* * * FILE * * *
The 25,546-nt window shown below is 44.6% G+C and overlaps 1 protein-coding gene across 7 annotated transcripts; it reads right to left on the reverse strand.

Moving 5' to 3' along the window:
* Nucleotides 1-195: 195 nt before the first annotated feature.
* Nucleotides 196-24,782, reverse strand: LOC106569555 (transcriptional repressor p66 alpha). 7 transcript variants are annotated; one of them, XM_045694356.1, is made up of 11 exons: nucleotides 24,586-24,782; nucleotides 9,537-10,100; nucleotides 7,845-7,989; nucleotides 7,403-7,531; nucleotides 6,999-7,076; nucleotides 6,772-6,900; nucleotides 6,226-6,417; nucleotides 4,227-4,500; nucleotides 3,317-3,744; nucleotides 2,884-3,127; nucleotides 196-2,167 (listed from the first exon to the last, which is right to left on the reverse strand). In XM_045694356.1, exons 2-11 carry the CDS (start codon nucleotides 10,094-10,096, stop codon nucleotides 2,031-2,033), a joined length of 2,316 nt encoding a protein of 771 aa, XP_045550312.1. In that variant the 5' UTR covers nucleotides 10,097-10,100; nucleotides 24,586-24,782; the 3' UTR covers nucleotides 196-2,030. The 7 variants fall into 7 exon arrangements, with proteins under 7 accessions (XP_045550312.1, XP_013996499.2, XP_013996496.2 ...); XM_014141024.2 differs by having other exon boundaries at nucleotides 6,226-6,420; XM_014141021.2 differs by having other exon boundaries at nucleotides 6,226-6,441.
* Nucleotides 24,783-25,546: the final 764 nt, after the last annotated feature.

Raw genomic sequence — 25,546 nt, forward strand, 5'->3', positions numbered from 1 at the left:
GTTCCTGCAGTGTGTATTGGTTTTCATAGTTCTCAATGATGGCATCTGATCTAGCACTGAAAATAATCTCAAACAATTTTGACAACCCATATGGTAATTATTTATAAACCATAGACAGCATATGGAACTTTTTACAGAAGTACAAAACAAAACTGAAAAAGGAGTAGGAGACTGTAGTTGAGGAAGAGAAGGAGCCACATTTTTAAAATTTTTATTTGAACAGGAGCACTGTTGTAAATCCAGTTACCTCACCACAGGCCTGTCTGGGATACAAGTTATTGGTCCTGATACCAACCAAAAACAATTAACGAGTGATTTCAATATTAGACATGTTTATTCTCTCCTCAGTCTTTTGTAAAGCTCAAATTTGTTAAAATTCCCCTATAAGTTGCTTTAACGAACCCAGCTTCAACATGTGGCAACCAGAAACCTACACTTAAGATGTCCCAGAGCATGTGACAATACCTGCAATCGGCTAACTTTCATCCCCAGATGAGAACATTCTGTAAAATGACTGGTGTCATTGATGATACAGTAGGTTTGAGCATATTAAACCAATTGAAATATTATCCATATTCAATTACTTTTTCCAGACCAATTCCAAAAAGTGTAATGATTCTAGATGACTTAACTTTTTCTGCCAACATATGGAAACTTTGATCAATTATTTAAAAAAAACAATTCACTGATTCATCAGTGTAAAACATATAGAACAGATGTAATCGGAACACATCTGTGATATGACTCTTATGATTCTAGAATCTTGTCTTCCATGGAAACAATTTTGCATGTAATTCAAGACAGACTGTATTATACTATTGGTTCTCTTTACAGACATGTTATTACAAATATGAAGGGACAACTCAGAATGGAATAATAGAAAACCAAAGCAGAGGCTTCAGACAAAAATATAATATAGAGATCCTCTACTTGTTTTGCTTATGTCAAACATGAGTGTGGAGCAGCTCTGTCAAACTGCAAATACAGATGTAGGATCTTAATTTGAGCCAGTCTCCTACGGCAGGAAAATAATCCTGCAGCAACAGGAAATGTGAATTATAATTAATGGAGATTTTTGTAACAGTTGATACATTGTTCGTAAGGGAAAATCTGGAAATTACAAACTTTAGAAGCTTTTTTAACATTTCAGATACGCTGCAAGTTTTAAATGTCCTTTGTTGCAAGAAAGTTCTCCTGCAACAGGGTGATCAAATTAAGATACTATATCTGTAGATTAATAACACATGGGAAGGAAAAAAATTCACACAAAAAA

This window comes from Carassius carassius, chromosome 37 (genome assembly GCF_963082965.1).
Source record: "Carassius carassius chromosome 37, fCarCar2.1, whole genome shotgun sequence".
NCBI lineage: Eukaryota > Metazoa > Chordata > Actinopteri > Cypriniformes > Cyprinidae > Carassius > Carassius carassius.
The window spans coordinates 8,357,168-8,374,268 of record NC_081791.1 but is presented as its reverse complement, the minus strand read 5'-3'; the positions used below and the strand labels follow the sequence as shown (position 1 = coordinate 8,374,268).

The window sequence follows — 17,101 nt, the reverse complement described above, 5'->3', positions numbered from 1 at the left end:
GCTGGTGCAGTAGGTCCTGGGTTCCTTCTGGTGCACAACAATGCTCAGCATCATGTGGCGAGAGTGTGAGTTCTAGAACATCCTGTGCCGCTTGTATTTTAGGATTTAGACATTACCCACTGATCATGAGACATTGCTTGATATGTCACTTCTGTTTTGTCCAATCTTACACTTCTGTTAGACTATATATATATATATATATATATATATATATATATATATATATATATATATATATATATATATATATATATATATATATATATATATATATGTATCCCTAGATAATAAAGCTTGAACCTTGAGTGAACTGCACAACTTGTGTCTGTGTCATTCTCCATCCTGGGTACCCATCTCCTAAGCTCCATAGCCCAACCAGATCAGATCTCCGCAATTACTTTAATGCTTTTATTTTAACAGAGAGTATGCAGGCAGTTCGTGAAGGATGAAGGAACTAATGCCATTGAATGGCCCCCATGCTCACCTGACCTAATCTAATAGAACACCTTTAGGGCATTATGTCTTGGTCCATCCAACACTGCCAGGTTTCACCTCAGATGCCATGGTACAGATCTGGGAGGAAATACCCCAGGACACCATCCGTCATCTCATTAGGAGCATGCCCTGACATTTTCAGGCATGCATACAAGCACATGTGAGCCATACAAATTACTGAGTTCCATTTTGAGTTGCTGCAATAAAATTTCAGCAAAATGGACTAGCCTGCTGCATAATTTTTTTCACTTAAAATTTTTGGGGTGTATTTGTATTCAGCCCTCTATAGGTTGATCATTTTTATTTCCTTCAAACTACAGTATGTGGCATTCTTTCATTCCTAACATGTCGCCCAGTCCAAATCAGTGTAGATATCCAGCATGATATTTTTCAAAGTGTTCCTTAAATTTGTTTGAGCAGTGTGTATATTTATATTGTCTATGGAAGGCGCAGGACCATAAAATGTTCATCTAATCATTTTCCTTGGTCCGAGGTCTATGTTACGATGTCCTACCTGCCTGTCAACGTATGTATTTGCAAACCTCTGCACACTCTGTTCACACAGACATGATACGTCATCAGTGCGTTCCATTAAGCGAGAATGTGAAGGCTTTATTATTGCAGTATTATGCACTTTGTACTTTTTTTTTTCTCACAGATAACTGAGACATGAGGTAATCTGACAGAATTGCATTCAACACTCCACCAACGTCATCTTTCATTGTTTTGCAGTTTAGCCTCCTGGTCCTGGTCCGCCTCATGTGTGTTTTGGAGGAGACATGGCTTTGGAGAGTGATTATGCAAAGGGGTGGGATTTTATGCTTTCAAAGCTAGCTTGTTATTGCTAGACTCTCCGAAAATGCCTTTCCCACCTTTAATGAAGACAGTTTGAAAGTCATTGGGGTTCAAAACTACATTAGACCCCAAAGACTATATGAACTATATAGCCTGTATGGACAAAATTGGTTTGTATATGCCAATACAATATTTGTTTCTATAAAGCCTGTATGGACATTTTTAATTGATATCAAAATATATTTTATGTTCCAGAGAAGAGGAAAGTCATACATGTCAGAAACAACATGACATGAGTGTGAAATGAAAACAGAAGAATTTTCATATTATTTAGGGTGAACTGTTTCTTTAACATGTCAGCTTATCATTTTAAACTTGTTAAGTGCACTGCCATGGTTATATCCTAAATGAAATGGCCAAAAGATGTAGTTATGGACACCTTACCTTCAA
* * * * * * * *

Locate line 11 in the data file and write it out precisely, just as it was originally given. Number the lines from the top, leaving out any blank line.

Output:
The window spans coordinates 8,357,168-8,374,268 of record NC_081791.1 but is presented as its reverse complement, the minus strand read 5'-3'; the positions used below and the strand labels follow the sequence as shown (position 1 = coordinate 8,374,268).